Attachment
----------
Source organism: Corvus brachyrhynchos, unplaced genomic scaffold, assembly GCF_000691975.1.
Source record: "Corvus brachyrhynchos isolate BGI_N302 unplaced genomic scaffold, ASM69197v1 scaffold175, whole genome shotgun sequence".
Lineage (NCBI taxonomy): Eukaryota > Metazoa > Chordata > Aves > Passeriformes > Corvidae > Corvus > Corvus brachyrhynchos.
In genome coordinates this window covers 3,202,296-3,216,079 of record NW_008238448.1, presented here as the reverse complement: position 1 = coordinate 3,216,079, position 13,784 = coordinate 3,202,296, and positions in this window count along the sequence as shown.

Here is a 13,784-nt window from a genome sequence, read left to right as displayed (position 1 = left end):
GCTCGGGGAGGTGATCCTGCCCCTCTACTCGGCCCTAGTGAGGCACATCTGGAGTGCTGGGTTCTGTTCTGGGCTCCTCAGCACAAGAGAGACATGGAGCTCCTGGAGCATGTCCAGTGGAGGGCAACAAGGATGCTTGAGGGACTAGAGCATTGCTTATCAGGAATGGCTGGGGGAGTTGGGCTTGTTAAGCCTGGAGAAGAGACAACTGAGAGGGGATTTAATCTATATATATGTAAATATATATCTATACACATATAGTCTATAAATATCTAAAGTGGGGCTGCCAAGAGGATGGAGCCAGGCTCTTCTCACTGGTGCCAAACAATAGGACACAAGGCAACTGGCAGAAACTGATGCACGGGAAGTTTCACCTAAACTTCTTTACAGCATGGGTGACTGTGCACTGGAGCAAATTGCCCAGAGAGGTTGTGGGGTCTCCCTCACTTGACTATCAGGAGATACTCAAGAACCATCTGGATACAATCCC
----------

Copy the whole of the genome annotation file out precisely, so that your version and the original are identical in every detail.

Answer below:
Source organism: Corvus brachyrhynchos, unplaced genomic scaffold, assembly GCF_000691975.1.
Source record: "Corvus brachyrhynchos isolate BGI_N302 unplaced genomic scaffold, ASM69197v1 scaffold175, whole genome shotgun sequence".
Lineage (NCBI taxonomy): Eukaryota > Metazoa > Chordata > Aves > Passeriformes > Corvidae > Corvus > Corvus brachyrhynchos.
In genome coordinates this window covers 3,202,296-3,216,079 of record NW_008238448.1, presented here as the reverse complement: position 1 = coordinate 3,216,079, position 13,784 = coordinate 3,202,296, and positions in this window count along the sequence as shown.

Here is a 13,784-nt window from a genome sequence, read left to right as displayed (position 1 = left end):
GCTCGGGGAGGTGATCCTGCCCCTCTACTCGGCCCTAGTGAGGCACATCTGGAGTGCTGGGTTCTGTTCTGGGCTCCTCAGCACAAGAGAGACATGGAGCTCCTGGAGCATGTCCAGTGGAGGGCAACAAGGATGCTTGAGGGACTAGAGCATTGCTTATCAGGAATGGCTGGGGGAGTTGGGCTTGTTAAGCCTGGAGAAGAGACAACTGAGAGGGGATTTAATCTATATATATGTAAATATATATCTATACACATATAGTCTATAAATATCTAAAGTGGGGCTGCCAAGAGGATGGAGCCAGGCTCTTCTCACTGGTGCCAAACAATAGGACACAAGGCAACTGGCAGAAACTGATGCACGGGAAGTTTCACCTAAACTTCTTTACAGCATGGGTGACTGTGCACTGGAGCAAATTGCCCAGAGAGGTTGTGGGGTCTCCCTCACTTGACTATCAGGAGATACTCAAGAACCATCTGGATACAATCCC